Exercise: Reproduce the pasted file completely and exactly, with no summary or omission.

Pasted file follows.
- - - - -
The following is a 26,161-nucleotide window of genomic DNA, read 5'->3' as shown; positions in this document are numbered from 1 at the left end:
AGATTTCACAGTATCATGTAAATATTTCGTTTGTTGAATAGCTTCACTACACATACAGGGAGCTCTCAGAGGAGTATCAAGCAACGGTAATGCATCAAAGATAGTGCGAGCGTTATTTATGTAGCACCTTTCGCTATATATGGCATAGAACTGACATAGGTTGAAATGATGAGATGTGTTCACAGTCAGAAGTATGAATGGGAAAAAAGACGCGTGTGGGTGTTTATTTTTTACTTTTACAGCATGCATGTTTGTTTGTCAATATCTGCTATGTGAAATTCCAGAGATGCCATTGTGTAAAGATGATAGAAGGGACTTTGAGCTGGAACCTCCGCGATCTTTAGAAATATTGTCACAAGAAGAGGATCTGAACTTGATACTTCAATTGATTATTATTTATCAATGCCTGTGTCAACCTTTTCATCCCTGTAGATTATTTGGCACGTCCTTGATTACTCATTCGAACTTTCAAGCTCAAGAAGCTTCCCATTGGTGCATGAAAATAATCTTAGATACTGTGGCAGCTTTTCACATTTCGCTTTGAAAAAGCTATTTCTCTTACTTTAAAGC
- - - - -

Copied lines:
The following is a 26,161-nucleotide window of genomic DNA, read 5'->3' as shown; positions in this document are numbered from 1 at the left end:
AGATTTCACAGTATCATGTAAATATTTCGTTTGTTGAATAGCTTCACTACACATACAGGGAGCTCTCAGAGGAGTATCAAGCAACGGTAATGCATCAAAGATAGTGCGAGCGTTATTTATGTAGCACCTTTCGCTATATATGGCATAGAACTGACATAGGTTGAAATGATGAGATGTGTTCACAGTCAGAAGTATGAATGGGAAAAAAGACGCGTGTGGGTGTTTATTTTTTACTTTTACAGCATGCATGTTTGTTTGTCAATATCTGCTATGTGAAATTCCAGAGATGCCATTGTGTAAAGATGATAGAAGGGACTTTGAGCTGGAACCTCCGCGATCTTTAGAAATATTGTCACAAGAAGAGGATCTGAACTTGATACTTCAATTGATTATTATTTATCAATGCCTGTGTCAACCTTTTCATCCCTGTAGATTATTTGGCACGTCCTTGATTACTCATTCGAACTTTCAAGCTCAAGAAGCTTCCCATTGGTGCATGAAAATAATCTTAGATACTGTGGCAGCTTTTCACATTTCGCTTTGAAAAAGCTATTTCTCTTACTTTAAAGC